Have you ever been at a play and found yourself wishing that it had been cast differently? Or perhaps that one actor in the play was playing another's role? Wish no longer. Eat the Runt, the new play by Avery Crozier that opened last night at the American Place Theatre, puts the casting squarely in the audience's hands but doesn't forget to engage the audience's minds as well.
During the pre-show "audition" sequence, host Andrew Robbins explains that Eat the Runt is a play without pronouns. This more than proves to be the case for Crozier has written Eat the Runt so that any of the show's roles could be performed by any actor regardless of their age, sex, or skin color. The eight actors - of various heights and weights, sexes, and ethnicities - all look very different but Robbins assures the audience that all the actors know all the lines and can therefore play any part. It is up to the audience to decide which actor will play whom.
Though audience participation of this sort has been used in plays before, such as The Mystery of Edwin Drood, Eat the Runt marks one of the first times (if not the first time) an electronic voting system has been used for this purpose. The system, designed by Quick Tally Interactive Systems, utilizes handheld devices, a computer backstage, and two television monitors on either side of the proscenium to tabulate the results and present them to the audience in the form of a bar graph. The entire process is easy for the audience, happens quickly, and is scripted so that the process is entertaining in its own right.
The "casting" process of "casting" is very simple. Each of the actors "auditions" with a line or two that outlines the character for whom they're reading. After each actor has read, the members of the audience use the handheld electronic devices attached to the seats in front of them to vote for their favorite. Seven roles are cast in this fashion; since there are eight actors, Robbins informs us that one will be going home early. When that actor has left, the play proper begins.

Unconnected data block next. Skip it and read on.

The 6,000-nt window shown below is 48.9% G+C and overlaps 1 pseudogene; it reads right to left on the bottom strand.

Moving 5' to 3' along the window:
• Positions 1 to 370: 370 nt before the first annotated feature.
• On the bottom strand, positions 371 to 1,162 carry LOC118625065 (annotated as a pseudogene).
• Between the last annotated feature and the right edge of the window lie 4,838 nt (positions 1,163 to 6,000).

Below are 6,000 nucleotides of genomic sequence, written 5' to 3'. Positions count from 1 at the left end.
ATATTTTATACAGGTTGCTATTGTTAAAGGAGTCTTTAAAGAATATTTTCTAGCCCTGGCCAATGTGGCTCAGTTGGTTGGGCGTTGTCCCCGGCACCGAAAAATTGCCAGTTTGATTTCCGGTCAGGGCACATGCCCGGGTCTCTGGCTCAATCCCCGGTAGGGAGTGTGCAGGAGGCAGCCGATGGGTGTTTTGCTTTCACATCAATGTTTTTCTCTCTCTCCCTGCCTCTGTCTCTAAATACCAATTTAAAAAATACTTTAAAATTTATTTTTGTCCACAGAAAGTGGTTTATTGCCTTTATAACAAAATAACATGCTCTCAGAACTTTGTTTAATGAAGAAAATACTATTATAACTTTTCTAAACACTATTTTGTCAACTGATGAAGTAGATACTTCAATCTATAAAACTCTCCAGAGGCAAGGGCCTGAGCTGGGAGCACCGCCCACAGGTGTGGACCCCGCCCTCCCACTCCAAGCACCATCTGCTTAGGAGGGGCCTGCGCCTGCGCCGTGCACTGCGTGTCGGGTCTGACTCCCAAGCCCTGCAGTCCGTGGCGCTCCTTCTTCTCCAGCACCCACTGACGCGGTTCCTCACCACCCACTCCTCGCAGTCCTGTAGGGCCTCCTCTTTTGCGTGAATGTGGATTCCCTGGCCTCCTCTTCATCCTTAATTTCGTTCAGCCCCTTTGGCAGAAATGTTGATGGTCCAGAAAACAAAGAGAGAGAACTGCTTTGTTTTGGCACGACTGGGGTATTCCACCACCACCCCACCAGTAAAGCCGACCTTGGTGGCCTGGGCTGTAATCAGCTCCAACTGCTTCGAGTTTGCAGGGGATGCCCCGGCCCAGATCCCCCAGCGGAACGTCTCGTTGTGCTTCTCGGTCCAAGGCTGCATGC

If you are worrying about whether or not the play can live up to its unique presence, you don't have to. Though not high art, Eat the Runt is constructed in such a way as to use its casting, whatever it may be at that particular performance, to good effect. There is a fair amount of comedy, but Eat the Runt is more about truth, identity, and perception - how we look at ourselves, and how we look at others. The situations may be bizarre, and some of the dialogue unusual, but the play never sacrifices these themes because of its casting.
The casting (whatever it may be) actually accentuates these ideas. For example, when the show's primary focus, Merritt, who is interviewing for the position of grant writer at a museum, meets the person who manages that position, the relationship that forms between the two of them will take on very different connotations just based on the sex of the two performers. Later on, when Merritt or another interviewer, makes claims or statements about a certain racial or religious group, the result could be enormously funny, or it could make you sit up and pay closer attention.
Though you can never be absolutely sure what you'll get, there are a few guarantees. Matthew von Waaden's direction will remain pointed and funny, and the gleamingly attractive modern set by Jerome Martin, illuminated by Michele Disco's lights, will always contribute quite a bit to the proceedings.
Last, but far from least, there are the actors. Kelli K. Barnett, Linda Cameron, LaKeith Hoskin, Weil Richmond, Thom Rivera, Keesha Sharp, Curtis Mark Williams, and Jama Williamson all seemed more than prepared for the daunting task at the performance I attended, and never visibly missed a beat. One actor had never played their role prior to that performance, and others had only one or two performances worth of experience. Their work never seemed less polished than the actors who may have played their roles as many as six previous times.
Eat the Runt, for its unusual beginning, does not take long to move beyond its gimmick. Whichever actor is playing which role, the characters in the play will find their pre-conceived notions about people challenged. Anyone attending this play should expect that to be the same, but little else. Plays always change depending on the audience, but perhaps never more than in Eat the Runt.
Eat the Runt